Wednesday, 22 January 2014

Plant Life

Spring is just around the corner and life is showing signs of returning. I seem to have a bigger show of flowers in my small front garden now then later in the Spring the Vibernam smells wonderful, winter jasmine and  witch hazel are blooming and even the snowdrops are beginning to peak out with a little white and I have even heard news that in some areas primroses are beginning to show. Flowers come with their own stories. as described in a letter of thanks from a recent commission made in memory of the new owner's mother, Each Little Bird and Flower

 'My parents appreciated the simple things in life and had to work hard. They enjoyed the countryside and their garden. Mum loved her flowers and especially primroses, which she would take to my Dad when he became ill. She grieved deeply for him for the rest of her life, and sought comfort in things like the blackbird which would look from the shed roof into the kitchen, calling to her until she fed him. Mum’s favourite hymn was “All things bright and beautiful” 

 It is no surprise that our favourite childhood hymns or remembered poems celebrate the Spring season as we await for it to arrive.  These changes will feature in new works being created for exhibition in Europe next year including a guest  show at the 20th anniversary European Patchwork Meeting. Updates will be on my blog soon.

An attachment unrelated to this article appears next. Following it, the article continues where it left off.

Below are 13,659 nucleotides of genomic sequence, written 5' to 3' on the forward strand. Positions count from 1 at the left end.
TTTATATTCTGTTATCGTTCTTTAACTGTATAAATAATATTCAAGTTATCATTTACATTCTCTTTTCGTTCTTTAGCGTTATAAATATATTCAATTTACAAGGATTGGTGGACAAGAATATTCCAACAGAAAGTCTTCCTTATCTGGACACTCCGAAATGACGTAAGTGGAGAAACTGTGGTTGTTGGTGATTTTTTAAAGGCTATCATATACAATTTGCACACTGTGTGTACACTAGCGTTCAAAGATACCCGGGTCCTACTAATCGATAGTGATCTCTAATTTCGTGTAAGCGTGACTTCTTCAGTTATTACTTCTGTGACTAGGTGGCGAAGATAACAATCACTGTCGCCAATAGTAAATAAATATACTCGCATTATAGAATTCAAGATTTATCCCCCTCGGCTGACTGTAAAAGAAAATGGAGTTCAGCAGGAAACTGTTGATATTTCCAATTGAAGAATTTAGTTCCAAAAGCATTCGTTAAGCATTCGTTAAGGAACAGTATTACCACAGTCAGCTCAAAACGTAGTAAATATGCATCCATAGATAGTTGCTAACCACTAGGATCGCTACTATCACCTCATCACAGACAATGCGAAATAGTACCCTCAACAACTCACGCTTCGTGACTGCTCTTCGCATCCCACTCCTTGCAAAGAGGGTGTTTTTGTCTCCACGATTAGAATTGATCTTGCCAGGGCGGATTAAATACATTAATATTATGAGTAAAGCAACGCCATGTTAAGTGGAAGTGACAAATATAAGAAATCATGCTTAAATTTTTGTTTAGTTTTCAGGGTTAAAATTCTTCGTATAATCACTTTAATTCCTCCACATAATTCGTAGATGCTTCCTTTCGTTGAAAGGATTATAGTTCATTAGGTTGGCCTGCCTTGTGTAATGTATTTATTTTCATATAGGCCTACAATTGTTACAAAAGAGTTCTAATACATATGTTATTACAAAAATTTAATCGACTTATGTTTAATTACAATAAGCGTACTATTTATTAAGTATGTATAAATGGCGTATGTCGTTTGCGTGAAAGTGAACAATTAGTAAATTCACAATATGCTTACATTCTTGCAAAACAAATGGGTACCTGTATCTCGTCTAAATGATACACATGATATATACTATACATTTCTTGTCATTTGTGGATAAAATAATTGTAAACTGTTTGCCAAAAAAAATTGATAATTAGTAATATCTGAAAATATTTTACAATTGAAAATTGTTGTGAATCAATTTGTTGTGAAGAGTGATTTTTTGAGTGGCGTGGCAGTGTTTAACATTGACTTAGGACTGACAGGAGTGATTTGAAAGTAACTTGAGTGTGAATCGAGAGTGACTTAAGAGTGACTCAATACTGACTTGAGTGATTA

Plantlife has produced a 40 page booklet celebrating a highly successful public participation textile art project involving people from across the UK telling stories of their favourite wildflowers.
Patchwork Meadow

 Patchwork Meadow Cover small   
Detailed below is a page from the book marking a diversity of creative approach one of my favourites is Blackberry Thief by Ilene Sterns the page also includes my Hackney Marsh Edges

Tolpuddle Martyrs Tree by Nigel Costley, Tolpuddle Martyrs Trust is a reminder that flora  has a place in cultural memory, myth and literature as well as marking our seasons and landscape.

It was under the sycamore tree in the village of Tolpuddle in the 1830's where farm workers discussed how to form a trade union to defend their meagre wages from further cuts. The tree has become a symbol for democracy and the right for people to join together in unions.

I continue to mark the changes in my local area and beyond in new works and  being made for exhibitions in Europe later in the year. Tea Flora Tales will also be moving on so please contact me if you would like to make a piece to add to this growing collaboration. Below are some Australian pieces and collected scraps.